Friday, 22 June 2018

SPF- Understanding How Sunscreen Works

It's that time of year folks, when we are bombarded with reminders to lather on the sunscreen and see shelf after shelf of various sun protection brands in the stores. We've all heard about SPF and the various numbers that may follow those three letters, but what does it actually all mean? 

SPF stands for sun protection factor and is a general measure of how long that particular sunscreen will protect you from ultraviolet (UV) B rays. UVB rays are different than UVA rays so it's important to get sun protection that is broad spectrum to help protect against both UVA and UVB rays. 

So whats the difference anyway? 

UVA rays are longer than UVB rays and can reach deeper into your skin's dermal layer. This can cause damage to collagen and elastic tissue. The damage caused by UVA rays is what gives skin that tanned look. Did you know that a tan is actually the skin's way of trying to prevent further damage? This attempt can lead to cell mutations which can trigger skin cancer. Not good. 

UVB rays are the main cause of sunburn and can be difficult to gauge since the wavelength distribution of UVB rays can vary throughout the day. Even though there's no sunscreen that can block 100% of UVB rays, you can try your best by understanding some simple math. It's important to remember that the SPF number you see refers mainly to the amount of UVB protection it provides. 


SPF 15 can block 93% of UVB rays
SPF 30 can block 97% of UVB rays

SPF 50 can block 98% of UVB rays
SPF 100 can block 99%  of UVB rays 

(Anything higher than SPF 100 is a gimmick and won't offer any better protection than products with a lower SPF. Reapplication is key!)


As you can see, SPF 30 does not mean twice as much protection as SPF 15. To further understand these measurements, you'll be pleased to know that tests have been performed to determine a sunscreen's SPF by seeing how long someone can be in the sun before they start burning. The test is then redone with sunscreen applied and the "with sunscreen" number is divided by the "without sunscreen" number then rounded down to the nearest five to determine the SPF.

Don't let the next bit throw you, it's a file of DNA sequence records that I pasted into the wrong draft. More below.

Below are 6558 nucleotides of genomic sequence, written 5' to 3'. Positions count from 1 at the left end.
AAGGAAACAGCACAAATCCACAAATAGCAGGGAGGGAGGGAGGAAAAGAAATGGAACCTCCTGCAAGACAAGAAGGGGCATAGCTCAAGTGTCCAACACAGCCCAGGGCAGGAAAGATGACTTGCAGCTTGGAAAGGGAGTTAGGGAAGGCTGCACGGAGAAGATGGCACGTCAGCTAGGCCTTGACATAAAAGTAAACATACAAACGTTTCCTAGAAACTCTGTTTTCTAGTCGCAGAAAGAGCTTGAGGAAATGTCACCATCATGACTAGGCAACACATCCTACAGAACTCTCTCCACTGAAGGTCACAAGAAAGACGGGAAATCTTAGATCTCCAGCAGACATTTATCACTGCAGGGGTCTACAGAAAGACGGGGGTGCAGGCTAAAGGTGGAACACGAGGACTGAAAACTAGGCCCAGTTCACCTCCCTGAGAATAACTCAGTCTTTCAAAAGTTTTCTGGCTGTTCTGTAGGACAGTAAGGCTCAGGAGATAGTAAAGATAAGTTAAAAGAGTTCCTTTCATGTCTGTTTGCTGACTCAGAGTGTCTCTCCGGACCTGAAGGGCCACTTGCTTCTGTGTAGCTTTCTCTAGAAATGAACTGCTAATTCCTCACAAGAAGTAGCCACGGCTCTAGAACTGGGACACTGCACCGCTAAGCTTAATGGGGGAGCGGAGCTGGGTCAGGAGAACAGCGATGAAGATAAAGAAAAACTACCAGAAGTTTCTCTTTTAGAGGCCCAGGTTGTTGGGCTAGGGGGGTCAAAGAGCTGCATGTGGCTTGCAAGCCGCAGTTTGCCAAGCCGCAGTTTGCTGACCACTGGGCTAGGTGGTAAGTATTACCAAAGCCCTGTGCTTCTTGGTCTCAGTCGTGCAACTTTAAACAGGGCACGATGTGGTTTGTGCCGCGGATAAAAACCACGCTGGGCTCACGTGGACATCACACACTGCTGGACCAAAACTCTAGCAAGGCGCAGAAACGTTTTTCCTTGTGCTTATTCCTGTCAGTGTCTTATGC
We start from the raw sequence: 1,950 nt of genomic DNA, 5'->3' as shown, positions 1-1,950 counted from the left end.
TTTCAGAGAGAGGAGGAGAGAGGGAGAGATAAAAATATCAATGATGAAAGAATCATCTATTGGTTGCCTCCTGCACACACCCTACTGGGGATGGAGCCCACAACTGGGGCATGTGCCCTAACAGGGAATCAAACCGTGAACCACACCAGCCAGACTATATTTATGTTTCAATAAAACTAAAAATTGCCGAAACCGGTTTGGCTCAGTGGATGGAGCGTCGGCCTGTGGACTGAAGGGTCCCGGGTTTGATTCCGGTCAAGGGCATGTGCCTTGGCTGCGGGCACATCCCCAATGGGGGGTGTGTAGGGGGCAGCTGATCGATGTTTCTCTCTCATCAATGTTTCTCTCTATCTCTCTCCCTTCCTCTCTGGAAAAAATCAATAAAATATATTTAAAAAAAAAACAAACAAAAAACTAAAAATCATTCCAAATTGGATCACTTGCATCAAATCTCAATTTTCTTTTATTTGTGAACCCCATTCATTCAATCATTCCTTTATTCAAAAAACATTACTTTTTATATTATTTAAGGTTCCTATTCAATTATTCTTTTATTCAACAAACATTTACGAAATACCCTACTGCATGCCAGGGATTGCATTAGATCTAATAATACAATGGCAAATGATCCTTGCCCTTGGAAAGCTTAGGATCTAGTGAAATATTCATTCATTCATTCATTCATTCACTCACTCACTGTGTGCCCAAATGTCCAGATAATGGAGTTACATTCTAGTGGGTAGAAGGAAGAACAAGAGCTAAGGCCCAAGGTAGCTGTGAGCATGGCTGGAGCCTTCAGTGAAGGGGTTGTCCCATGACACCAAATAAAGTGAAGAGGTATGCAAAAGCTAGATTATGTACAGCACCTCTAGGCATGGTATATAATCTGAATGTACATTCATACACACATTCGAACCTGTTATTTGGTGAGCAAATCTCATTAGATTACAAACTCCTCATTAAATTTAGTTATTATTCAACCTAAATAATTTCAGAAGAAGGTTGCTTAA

If you want to figure out how long you can be in the sun with a given SPF, try using this simple equation:


Minutes it usually takes to burn without sunscreen x SPF number
= maximum sun exposure time 

Generally speaking, if your skin begins to burn after 10 minutes of sun exposure without any protections, an SPF 30 sunscreen provides 30 times the protection than wearing no sunscreen at all. You can also count this as 300 minutes or five hours of protection before you begin to burn. If you have darker skin and take longer to burn than other fair skinned people, don't think you could do a day at the beach without layering on the sunscreen! While it's true the melanin in darker skin provides a natural protective layer from the sun, it isn't enough to forego proper sun safety. 

Did you know that any scars or discolouration will get worse with increased sun exposure?  That's one reason why EVERYONE should wear sunscreen. Yes I said it, every single person SHOULD. WEAR. SUNSCREEN.

You'd think the higher the SPF, the longer you can stay outside in the sun without getting burned right? Only in ideal situations of course. Many people forget that being outside also means being active. If you don't reapply your sunscreen after sweating or exposure to water, you will almost certainly suffer some damage. Regardless of the SPF factor, you should be reapplying every couple hours just to be on the safe side. A single application just won't cut it if you're going to be outside all day. 

So tell me...how are other ways you protect your skin? I love wearing wide rimmed hats and staying in the shade as much as possible. Let me know how you enjoy the summer sun in a safe way. I'd love to hear from you!




 







Sources

https://www.consumerreports.org/cro/magazine/2015/05/what-does-spf-stand-for/index.htm
https://health.howstuffworks.com/skin-care/beauty/sun-care/spf.htm
https://news.psu.edu/story/141338/2010/06/01/research/probing-question-what-does-spf-rating-sunscreen-mean

1 comment:

  1. super relevant! Now if only you could convince my hubby to wear it! :)

    ReplyDelete

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